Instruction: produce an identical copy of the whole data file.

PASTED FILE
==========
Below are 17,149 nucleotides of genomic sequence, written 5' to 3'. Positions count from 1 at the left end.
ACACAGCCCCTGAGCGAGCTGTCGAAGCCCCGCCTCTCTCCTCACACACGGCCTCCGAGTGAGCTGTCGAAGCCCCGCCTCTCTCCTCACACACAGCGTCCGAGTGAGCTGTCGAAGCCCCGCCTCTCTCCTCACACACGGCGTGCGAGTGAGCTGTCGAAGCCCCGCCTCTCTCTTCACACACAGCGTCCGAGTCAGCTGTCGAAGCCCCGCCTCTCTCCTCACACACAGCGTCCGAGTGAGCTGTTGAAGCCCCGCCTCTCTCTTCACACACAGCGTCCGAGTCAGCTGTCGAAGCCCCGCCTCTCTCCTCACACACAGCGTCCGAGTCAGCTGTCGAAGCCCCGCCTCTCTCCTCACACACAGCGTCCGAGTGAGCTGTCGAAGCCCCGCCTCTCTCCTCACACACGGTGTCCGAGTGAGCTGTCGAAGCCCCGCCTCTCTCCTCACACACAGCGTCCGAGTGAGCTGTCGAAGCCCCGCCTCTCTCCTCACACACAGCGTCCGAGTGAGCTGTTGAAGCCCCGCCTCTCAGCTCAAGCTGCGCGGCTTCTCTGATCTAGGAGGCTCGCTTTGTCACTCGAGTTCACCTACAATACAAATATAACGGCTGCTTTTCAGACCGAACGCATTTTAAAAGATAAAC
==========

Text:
Below are 17,149 nucleotides of genomic sequence, written 5' to 3'. Positions count from 1 at the left end.
ACACAGCCCCTGAGCGAGCTGTCGAAGCCCCGCCTCTCTCCTCACACACGGCCTCCGAGTGAGCTGTCGAAGCCCCGCCTCTCTCCTCACACACAGCGTCCGAGTGAGCTGTCGAAGCCCCGCCTCTCTCCTCACACACGGCGTGCGAGTGAGCTGTCGAAGCCCCGCCTCTCTCTTCACACACAGCGTCCGAGTCAGCTGTCGAAGCCCCGCCTCTCTCCTCACACACAGCGTCCGAGTGAGCTGTTGAAGCCCCGCCTCTCTCTTCACACACAGCGTCCGAGTCAGCTGTCGAAGCCCCGCCTCTCTCCTCACACACAGCGTCCGAGTCAGCTGTCGAAGCCCCGCCTCTCTCCTCACACACAGCGTCCGAGTGAGCTGTCGAAGCCCCGCCTCTCTCCTCACACACGGTGTCCGAGTGAGCTGTCGAAGCCCCGCCTCTCTCCTCACACACAGCGTCCGAGTGAGCTGTCGAAGCCCCGCCTCTCTCCTCACACACAGCGTCCGAGTGAGCTGTTGAAGCCCCGCCTCTCAGCTCAAGCTGCGCGGCTTCTCTGATCTAGGAGGCTCGCTTTGTCACTCGAGTTCACCTACAATACAAATATAACGGCTGCTTTTCAGACCGAACGCATTTTAAAAGATAAAC